My definition of ultralights
...for fun hunting
by Bill Byrd

When I first began to hunt with a shotgun, I shot the normal 12 gauge. I had a pump or two, an autoloader or two and a couple of side-by-sides. I even had an old bolt action clip loading full choke .410 "squirrel" gun that my wife's grandfather had owned -- which I shot for a few years.

Because I was never taught HOW to shoot a shotgun, and I became tired of wasting shells, I finally picked up the definitive book Shotgunning: The art and science about 1975 and taught myself how to shoot. It made a huge difference. I was shooting a 12 gauge Ithaca SKB 700 customized skeet gun, and reloading and shooting 12 boxes of shells a week until I could really hit. That changed my whole shotgunning experience. Generally now if I can see it I can hit it.

I may be the only person on the planet who carries a sit down skeet thrower and some clay targets constantly in his vehicle prior and during hunting season. When I get the chance I go pop some skeet. I am fortunate to have access to family private property where I can shoot without the usual adjacent noise and witnesses. Standard range skeet shooting isn't the best hunting simulation for hunting so normally I shoot on private property in a pine thicket edge and throw the skeet just through the tops of the brush. Sound familiar? It simulates real hunting conditions and makes me a much better shooter and hunter.

What I didn't realize in my early adult days was that in my early retirement years -- TODAY -- I would concentrate on light gauge shotguns as the most comfortable and most sporting shotguns to shoot. It is all about knowledge and experience. Now even shooting target loads I can very effectively get the game I am seeking with these wonderful light gauges.

My current hunting preference is to go afield for birds with one of my 20, 28, or .410 gauge shotguns to shoot skeet or to hunt over some beautiful highly trained dogs for quail, doves, chukar partridges, Hungarian partridges, and pheasants in Georgia. If I can arrange it, I'll hunt rabbits with a brace of beagles, too. I'll probably throw in a deer hunt day or two this season.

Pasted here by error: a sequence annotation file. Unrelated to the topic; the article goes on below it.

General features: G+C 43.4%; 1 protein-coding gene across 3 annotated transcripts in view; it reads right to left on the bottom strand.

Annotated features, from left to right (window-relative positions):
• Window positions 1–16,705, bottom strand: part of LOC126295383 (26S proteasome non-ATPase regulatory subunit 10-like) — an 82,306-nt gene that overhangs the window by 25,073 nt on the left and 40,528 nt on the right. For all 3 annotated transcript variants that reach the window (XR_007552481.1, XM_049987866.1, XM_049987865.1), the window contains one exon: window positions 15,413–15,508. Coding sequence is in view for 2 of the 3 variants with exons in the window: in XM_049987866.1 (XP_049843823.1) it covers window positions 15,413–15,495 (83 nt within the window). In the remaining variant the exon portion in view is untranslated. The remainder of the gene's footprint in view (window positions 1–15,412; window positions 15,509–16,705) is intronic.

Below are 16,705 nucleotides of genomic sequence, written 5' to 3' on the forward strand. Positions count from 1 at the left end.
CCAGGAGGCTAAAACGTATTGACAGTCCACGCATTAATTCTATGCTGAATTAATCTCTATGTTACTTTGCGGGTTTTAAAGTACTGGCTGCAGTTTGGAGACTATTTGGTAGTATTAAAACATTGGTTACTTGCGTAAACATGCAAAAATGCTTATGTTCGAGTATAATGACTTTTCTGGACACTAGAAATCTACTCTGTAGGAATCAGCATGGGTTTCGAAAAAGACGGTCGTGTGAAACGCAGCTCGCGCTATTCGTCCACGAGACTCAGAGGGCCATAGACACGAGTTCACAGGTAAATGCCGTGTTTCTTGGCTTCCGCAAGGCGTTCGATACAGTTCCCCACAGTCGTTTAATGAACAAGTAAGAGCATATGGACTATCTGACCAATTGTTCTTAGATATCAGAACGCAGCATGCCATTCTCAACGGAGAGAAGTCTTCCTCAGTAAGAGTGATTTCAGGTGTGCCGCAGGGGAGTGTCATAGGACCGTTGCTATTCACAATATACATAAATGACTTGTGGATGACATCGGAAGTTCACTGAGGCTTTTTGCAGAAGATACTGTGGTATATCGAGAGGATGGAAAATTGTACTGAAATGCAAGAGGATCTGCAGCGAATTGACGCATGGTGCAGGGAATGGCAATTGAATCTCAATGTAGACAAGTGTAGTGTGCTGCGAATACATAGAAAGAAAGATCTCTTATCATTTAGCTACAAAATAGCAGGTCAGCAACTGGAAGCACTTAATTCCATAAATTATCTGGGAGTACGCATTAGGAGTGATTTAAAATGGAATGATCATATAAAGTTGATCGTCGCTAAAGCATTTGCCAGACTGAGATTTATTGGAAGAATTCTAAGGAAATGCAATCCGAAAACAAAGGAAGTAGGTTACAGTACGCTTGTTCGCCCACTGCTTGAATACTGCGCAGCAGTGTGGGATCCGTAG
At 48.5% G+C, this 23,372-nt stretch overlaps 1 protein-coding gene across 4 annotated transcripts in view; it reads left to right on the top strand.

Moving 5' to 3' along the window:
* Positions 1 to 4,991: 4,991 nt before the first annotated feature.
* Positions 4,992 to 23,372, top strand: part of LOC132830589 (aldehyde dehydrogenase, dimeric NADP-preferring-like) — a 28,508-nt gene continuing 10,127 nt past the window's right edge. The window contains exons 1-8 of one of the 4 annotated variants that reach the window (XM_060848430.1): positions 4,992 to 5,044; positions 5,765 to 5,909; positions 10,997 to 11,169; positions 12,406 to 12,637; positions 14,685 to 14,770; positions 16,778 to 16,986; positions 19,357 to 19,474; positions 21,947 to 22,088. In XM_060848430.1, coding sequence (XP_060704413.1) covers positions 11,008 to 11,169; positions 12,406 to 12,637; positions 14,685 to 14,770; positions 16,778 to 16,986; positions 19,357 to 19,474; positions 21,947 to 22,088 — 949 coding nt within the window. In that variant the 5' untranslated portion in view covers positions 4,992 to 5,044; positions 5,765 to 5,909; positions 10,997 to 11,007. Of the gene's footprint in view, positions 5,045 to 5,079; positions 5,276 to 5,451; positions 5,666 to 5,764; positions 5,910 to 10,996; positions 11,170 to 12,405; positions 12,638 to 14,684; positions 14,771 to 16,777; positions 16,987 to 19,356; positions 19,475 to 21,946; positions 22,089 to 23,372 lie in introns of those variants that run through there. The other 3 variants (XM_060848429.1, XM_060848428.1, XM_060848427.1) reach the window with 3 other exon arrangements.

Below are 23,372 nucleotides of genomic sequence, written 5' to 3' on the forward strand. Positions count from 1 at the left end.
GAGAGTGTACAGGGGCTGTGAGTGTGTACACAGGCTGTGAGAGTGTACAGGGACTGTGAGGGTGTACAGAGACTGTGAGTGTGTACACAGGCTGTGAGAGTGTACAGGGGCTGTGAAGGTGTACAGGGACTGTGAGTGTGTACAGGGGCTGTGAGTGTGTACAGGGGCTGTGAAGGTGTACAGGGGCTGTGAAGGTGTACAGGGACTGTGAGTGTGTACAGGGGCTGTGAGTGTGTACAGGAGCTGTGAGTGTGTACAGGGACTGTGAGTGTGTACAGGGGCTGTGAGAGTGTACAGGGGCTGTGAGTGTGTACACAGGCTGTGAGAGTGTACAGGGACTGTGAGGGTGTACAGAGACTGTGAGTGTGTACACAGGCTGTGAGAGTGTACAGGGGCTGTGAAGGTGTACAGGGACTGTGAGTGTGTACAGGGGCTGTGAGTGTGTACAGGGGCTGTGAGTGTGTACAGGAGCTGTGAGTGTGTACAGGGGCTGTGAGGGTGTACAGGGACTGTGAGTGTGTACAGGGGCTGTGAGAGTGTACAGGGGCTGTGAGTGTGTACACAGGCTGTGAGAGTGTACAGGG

How did I conclude lighter is better? Over the past 53 years as I spoke with very experienced shotgunners I realized that the majority of them consider a 28 gauge to be a prime gauge to shoot in small game pursuits. However with the proper shooting load I find a high quality .410 is hard to beat. So this is how I unscientifically decided that the light/ultralight shotgun includes the 20 gauge, 28, gauge, and .410. The 20 and 28 gauges are the light and the .410 is the ultralight. Does it really matter? NO. If you enjoy what you are shooting and you hit your target -- that is what matters!

For my money the 12 gauge is probably the most versatile gauge, with the greatest variety of loads for it commercially manufactured, and selling inexpensively. Next I rate the 20 gauge. Given the proper loads and charge a 20 gauge can be quite the hunting tool, so long as you know its limitations. 20 gauge, and certainly 28 and .410 gauge are much more expensive if you can find them ammunition available. I wouldn't shoot long range ducks and geese with a 20 gauge, 28 gauge, or .410., but small game and game birds at under 30 yards I find the light gauges on target, and a lot more fun to carry in the field. Consistency in field loads and shooting are VERY important when shooting these gauges.

Based on the advice of a hunting guide friend I began to shoot #6 loads even in these light gauges. They carry better, hold the pattern fine, let me mount and shoot faster, and bring down the game. Number 6 shot also have a tendency to pass through so your birds aren't full of bbs.

If you haven't discovered the world of light/ultralight shotgunning -- try it. It can be awesome!

If you think mostly I fish light / ultralight you are right. I incorporate the same concepts in hunting as in fishing. Why shoot an 10 gauge shoulder crippler when a 28 gauge or .410 will add to the sport, drop the game, and be orthopedically smarter. As always, match the gear to the hatch or hunt and enjoy yourself more!

Bill Byrd